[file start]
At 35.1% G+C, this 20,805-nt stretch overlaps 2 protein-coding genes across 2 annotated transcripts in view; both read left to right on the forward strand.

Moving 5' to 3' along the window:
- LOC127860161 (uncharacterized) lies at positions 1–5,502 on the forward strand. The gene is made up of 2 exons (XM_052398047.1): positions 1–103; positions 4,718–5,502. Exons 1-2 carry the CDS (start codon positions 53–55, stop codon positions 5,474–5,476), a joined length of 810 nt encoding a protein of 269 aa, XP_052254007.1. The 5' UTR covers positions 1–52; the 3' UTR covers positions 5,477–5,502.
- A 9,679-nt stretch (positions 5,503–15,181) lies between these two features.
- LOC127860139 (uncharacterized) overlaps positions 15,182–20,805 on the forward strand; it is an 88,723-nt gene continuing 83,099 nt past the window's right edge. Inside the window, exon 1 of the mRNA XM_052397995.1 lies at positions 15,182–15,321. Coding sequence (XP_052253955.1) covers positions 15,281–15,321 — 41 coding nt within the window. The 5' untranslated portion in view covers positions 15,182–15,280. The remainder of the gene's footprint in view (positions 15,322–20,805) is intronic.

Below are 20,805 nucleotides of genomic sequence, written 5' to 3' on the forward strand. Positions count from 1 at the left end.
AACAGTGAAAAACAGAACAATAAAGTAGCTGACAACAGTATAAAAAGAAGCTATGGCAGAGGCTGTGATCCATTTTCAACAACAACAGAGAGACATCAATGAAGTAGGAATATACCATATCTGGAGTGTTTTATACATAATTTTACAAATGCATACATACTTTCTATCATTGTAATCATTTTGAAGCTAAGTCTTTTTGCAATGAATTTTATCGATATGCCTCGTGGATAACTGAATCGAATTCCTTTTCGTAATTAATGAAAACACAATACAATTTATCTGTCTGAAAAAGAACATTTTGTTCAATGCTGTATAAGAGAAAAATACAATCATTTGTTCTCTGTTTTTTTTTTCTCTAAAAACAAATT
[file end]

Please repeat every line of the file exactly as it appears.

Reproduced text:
At 35.1% G+C, this 20,805-nt stretch overlaps 2 protein-coding genes across 2 annotated transcripts in view; both read left to right on the forward strand.

Moving 5' to 3' along the window:
- LOC127860161 (uncharacterized) lies at positions 1–5,502 on the forward strand. The gene is made up of 2 exons (XM_052398047.1): positions 1–103; positions 4,718–5,502. Exons 1-2 carry the CDS (start codon positions 53–55, stop codon positions 5,474–5,476), a joined length of 810 nt encoding a protein of 269 aa, XP_052254007.1. The 5' UTR covers positions 1–52; the 3' UTR covers positions 5,477–5,502.
- A 9,679-nt stretch (positions 5,503–15,181) lies between these two features.
- LOC127860139 (uncharacterized) overlaps positions 15,182–20,805 on the forward strand; it is an 88,723-nt gene continuing 83,099 nt past the window's right edge. Inside the window, exon 1 of the mRNA XM_052397995.1 lies at positions 15,182–15,321. Coding sequence (XP_052253955.1) covers positions 15,281–15,321 — 41 coding nt within the window. The 5' untranslated portion in view covers positions 15,182–15,280. The remainder of the gene's footprint in view (positions 15,322–20,805) is intronic.

Below are 20,805 nucleotides of genomic sequence, written 5' to 3' on the forward strand. Positions count from 1 at the left end.
AACAGTGAAAAACAGAACAATAAAGTAGCTGACAACAGTATAAAAAGAAGCTATGGCAGAGGCTGTGATCCATTTTCAACAACAACAGAGAGACATCAATGAAGTAGGAATATACCATATCTGGAGTGTTTTATACATAATTTTACAAATGCATACATACTTTCTATCATTGTAATCATTTTGAAGCTAAGTCTTTTTGCAATGAATTTTATCGATATGCCTCGTGGATAACTGAATCGAATTCCTTTTCGTAATTAATGAAAACACAATACAATTTATCTGTCTGAAAAAGAACATTTTGTTCAATGCTGTATAAGAGAAAAATACAATCATTTGTTCTCTGTTTTTTTTTTCTCTAAAAACAAATT